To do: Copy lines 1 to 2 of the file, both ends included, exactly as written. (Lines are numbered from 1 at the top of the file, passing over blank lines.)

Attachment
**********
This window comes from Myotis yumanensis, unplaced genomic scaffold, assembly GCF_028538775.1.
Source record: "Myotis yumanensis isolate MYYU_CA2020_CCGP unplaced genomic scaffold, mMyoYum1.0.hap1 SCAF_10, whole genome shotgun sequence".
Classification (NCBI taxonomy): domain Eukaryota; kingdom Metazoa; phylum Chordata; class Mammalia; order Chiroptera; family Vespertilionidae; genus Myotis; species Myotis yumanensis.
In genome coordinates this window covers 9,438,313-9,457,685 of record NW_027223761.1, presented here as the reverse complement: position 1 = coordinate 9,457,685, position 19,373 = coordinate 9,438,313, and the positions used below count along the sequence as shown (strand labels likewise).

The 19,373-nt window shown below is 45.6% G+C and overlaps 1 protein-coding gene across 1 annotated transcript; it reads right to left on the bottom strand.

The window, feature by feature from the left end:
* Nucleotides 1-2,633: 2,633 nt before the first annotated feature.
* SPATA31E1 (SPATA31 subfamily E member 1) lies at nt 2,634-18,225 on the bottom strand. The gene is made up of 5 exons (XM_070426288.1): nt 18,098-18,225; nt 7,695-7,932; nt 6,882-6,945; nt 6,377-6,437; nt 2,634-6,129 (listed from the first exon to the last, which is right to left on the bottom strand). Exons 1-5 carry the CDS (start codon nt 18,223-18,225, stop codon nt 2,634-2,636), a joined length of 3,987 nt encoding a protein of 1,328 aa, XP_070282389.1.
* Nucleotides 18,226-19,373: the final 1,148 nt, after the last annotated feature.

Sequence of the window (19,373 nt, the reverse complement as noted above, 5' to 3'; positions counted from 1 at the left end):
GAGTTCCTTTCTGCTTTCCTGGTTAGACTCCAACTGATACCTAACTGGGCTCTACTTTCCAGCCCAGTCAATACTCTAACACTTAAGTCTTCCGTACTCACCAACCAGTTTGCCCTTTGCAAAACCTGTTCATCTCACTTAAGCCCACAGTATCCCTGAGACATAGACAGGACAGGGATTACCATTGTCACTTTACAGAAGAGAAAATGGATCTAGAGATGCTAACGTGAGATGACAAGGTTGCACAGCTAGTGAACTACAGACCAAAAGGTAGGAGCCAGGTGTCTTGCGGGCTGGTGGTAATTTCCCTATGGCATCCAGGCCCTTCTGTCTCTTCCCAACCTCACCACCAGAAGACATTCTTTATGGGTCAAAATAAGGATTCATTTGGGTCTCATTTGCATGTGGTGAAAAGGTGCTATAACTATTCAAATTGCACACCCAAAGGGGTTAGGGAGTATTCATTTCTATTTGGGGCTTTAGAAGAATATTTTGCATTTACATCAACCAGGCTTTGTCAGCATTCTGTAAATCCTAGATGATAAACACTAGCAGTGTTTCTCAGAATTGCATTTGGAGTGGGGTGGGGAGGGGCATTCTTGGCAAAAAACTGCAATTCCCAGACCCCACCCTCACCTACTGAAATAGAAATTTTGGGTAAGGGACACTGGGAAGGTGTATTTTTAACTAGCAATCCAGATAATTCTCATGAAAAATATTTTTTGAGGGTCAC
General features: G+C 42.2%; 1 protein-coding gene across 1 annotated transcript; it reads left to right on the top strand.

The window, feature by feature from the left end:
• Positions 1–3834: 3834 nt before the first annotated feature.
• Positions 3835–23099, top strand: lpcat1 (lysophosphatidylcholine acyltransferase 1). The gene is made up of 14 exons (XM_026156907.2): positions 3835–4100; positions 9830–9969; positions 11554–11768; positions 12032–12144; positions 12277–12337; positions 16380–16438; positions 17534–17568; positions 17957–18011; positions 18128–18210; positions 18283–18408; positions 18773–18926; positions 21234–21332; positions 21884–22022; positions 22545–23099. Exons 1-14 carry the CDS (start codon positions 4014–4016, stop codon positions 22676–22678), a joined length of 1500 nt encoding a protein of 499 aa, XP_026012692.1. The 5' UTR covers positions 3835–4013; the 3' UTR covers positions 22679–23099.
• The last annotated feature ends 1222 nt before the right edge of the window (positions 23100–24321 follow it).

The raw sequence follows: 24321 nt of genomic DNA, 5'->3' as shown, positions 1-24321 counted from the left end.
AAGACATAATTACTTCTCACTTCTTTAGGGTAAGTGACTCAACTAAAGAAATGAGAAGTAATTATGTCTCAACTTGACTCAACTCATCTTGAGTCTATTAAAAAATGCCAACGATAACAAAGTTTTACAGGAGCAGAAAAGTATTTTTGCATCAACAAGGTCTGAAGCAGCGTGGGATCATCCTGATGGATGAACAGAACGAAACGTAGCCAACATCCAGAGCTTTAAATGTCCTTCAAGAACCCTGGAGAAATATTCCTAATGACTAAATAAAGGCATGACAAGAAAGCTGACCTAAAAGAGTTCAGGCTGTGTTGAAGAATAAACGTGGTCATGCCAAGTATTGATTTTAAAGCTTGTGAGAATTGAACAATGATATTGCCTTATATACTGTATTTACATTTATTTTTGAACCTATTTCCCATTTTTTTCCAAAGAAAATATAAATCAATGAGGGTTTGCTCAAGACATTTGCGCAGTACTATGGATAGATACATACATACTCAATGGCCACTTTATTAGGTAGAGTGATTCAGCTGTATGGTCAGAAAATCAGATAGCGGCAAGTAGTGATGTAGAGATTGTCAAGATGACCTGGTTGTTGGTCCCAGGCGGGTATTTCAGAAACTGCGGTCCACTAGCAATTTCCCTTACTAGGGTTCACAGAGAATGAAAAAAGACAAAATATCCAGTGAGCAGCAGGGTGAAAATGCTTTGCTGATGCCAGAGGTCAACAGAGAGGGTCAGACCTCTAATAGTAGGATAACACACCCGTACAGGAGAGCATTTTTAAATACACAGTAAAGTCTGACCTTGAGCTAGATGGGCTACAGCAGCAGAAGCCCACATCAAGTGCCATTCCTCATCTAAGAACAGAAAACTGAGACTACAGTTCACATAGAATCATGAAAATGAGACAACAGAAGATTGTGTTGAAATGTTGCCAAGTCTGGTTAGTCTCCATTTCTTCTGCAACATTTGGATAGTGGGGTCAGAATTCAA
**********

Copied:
This window comes from Myotis yumanensis, unplaced genomic scaffold, assembly GCF_028538775.1.
Source record: "Myotis yumanensis isolate MYYU_CA2020_CCGP unplaced genomic scaffold, mMyoYum1.0.hap1 SCAF_10, whole genome shotgun sequence".